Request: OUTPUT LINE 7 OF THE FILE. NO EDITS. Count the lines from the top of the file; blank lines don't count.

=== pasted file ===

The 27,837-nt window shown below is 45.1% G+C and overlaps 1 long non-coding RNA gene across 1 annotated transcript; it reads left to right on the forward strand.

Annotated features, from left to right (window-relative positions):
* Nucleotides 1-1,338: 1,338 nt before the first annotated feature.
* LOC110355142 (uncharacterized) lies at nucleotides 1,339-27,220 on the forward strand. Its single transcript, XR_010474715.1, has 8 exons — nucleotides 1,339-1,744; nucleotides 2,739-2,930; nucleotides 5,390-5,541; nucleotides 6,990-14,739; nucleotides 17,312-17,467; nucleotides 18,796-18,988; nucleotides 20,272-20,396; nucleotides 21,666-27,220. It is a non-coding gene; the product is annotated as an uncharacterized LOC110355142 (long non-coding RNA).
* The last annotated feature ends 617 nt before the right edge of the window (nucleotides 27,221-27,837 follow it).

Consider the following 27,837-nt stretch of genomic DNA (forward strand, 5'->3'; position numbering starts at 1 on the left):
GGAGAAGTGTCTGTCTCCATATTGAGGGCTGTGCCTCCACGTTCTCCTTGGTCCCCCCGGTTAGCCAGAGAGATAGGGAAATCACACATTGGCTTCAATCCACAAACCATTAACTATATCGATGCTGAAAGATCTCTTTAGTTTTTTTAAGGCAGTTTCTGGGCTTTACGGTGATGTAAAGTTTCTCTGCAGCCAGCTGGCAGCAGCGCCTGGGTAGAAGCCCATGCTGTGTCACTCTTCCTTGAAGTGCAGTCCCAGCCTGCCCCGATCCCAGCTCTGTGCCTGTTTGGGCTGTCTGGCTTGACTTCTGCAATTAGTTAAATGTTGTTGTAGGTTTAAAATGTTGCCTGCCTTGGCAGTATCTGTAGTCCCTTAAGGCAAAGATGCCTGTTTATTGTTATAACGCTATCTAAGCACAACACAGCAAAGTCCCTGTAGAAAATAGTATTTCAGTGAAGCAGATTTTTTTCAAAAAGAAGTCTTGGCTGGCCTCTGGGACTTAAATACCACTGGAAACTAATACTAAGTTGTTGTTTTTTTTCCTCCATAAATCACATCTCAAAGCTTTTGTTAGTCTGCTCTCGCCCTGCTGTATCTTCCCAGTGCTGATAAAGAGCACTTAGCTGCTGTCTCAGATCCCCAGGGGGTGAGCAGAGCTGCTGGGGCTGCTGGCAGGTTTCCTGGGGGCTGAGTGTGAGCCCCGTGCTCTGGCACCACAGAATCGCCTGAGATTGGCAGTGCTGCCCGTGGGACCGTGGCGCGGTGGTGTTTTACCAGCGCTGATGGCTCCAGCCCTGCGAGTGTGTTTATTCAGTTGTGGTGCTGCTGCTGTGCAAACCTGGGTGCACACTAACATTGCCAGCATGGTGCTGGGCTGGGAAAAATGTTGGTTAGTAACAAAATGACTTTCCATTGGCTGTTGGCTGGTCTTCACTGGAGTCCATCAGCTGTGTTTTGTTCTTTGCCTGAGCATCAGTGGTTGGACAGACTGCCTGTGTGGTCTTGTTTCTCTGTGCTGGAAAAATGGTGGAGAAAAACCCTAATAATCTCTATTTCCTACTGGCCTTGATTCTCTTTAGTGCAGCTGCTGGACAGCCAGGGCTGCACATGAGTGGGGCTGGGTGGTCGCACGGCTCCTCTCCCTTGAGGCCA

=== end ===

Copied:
GGAGAAGTGTCTGTCTCCATATTGAGGGCTGTGCCTCCACGTTCTCCTTGGTCCCCCCGGTTAGCCAGAGAGATAGGGAAATCACACATTGGCTTCAATCCACAAACCATTAACTATATCGATGCTGAAAGATCTCTTTAGTTTTTTTAAGGCAGTTTCTGGGCTTTACGGTGATGTAAAGTTTCTCTGCAGCCAGCTGGCAGCAGCGCCTGGGTAGAAGCCCATGCTGTGTCACTCTTCCTTGAAGTGCAGTCCCAGCCTGCCCCGATCCCAGCTCTGTGCCTGTTTGGGCTGTCTGGCTTGACTTCTGCAATTAGTTAAATGTTGTTGTAGGTTTAAAATGTTGCCTGCCTTGGCAGTATCTGTAGTCCCTTAAGGCAAAGATGCCTGTTTATTGTTATAACGCTATCTAAGCACAACACAGCAAAGTCCCTGTAGAAAATAGTATTTCAGTGAAGCAGATTTTTTTCAAAAAGAAGTCTTGGCTGGCCTCTGGGACTTAAATACCACTGGAAACTAATACTAAGTTGTTGTTTTTTTTCCTCCATAAATCACATCTCAAAGCTTTTGTTAGTCTGCTCTCGCCCTGCTGTATCTTCCCAGTGCTGATAAAGAGCACTTAGCTGCTGTCTCAGATCCCCAGGGGGTGAGCAGAGCTGCTGGGGCTGCTGGCAGGTTTCCTGGGGGCTGAGTGTGAGCCCCGTGCTCTGGCACCACAGAATCGCCTGAGATTGGCAGTGCTGCCCGTGGGACCGTGGCGCGGTGGTGTTTTACCAGCGCTGATGGCTCCAGCCCTGCGAGTGTGTTTATTCAGTTGTGGTGCTGCTGCTGTGCAAACCTGGGTGCACACTAACATTGCCAGCATGGTGCTGGGCTGGGAAAAATGTTGGTTAGTAACAAAATGACTTTCCATTGGCTGTTGGCTGGTCTTCACTGGAGTCCATCAGCTGTGTTTTGTTCTTTGCCTGAGCATCAGTGGTTGGACAGACTGCCTGTGTGGTCTTGTTTCTCTGTGCTGGAAAAATGGTGGAGAAAAACCCTAATAATCTCTATTTCCTACTGGCCTTGATTCTCTTTAGTGCAGCTGCTGGACAGCCAGGGCTGCACATGAGTGGGGCTGGGTGGTCGCACGGCTCCTCTCCCTTGAGGCCA